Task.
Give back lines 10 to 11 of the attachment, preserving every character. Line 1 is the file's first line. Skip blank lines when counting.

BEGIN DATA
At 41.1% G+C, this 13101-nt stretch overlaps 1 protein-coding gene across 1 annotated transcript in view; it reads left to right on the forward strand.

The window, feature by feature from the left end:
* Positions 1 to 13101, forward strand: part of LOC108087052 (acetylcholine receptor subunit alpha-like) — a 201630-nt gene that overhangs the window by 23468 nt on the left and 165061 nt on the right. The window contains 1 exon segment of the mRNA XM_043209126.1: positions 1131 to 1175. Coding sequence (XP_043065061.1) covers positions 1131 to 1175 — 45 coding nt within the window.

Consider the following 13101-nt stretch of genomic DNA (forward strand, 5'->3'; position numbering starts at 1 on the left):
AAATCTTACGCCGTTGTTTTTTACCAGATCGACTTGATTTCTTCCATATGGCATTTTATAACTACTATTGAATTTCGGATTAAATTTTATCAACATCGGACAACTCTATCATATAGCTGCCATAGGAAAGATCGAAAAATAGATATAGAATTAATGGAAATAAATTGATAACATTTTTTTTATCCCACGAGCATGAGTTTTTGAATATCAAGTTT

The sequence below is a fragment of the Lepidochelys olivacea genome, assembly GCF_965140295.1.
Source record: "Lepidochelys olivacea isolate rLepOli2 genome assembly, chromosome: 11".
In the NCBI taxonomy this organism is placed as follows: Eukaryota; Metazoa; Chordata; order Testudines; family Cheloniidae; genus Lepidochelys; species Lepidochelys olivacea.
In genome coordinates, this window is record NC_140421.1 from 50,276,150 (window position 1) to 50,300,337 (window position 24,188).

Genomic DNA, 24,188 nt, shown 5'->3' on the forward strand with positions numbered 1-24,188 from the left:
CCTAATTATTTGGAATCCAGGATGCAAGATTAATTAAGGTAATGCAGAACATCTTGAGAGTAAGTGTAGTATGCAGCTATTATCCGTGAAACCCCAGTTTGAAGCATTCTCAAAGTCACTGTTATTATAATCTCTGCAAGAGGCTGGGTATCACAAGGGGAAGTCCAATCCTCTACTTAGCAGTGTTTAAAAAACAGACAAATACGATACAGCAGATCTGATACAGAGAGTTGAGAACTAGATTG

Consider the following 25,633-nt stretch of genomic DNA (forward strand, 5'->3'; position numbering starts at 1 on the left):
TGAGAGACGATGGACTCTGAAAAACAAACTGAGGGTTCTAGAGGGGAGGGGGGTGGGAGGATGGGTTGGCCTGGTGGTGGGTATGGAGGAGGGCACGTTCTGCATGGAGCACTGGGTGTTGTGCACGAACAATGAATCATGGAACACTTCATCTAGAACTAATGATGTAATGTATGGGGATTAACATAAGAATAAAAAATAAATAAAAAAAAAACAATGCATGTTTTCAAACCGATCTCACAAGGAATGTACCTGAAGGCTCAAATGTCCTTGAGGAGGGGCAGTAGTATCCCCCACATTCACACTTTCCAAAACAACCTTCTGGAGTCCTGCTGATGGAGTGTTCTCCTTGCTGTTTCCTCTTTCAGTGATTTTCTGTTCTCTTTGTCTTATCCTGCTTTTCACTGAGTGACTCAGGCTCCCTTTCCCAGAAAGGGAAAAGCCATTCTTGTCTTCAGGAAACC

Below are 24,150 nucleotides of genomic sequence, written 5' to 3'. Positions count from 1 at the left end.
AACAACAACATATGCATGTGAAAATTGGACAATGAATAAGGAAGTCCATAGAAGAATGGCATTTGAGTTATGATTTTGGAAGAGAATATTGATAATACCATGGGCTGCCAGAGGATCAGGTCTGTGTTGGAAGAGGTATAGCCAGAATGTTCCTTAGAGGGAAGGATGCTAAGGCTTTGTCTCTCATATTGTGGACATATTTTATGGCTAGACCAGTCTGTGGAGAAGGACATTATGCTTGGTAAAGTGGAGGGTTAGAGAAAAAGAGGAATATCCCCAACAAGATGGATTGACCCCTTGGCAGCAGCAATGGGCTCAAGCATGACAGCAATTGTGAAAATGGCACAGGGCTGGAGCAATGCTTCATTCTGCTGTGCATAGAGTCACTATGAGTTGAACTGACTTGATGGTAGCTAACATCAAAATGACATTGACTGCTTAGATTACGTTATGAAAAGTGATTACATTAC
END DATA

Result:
Genomic DNA, 24,188 nt, shown 5'->3' on the forward strand with positions numbered 1-24,188 from the left:
CCTAATTATTTGGAATCCAGGATGCAAGATTAATTAAGGTAATGCAGAACATCTTGAGAGTAAGTGTAGTATGCAGCTATTATCCGTGAAACCCCAGTTTGAAGCATTCTCAAAGTCACTGTTATTATAATCTCTGCAAGAGGCTGGGTATCACAAGGGGAAGTCCAATCCTCTACTTAGCAGTGTTTAAAAAACAGACAAATACGATACAGCAGATCTGATACAGAGAGTTGAGAACTAGATTG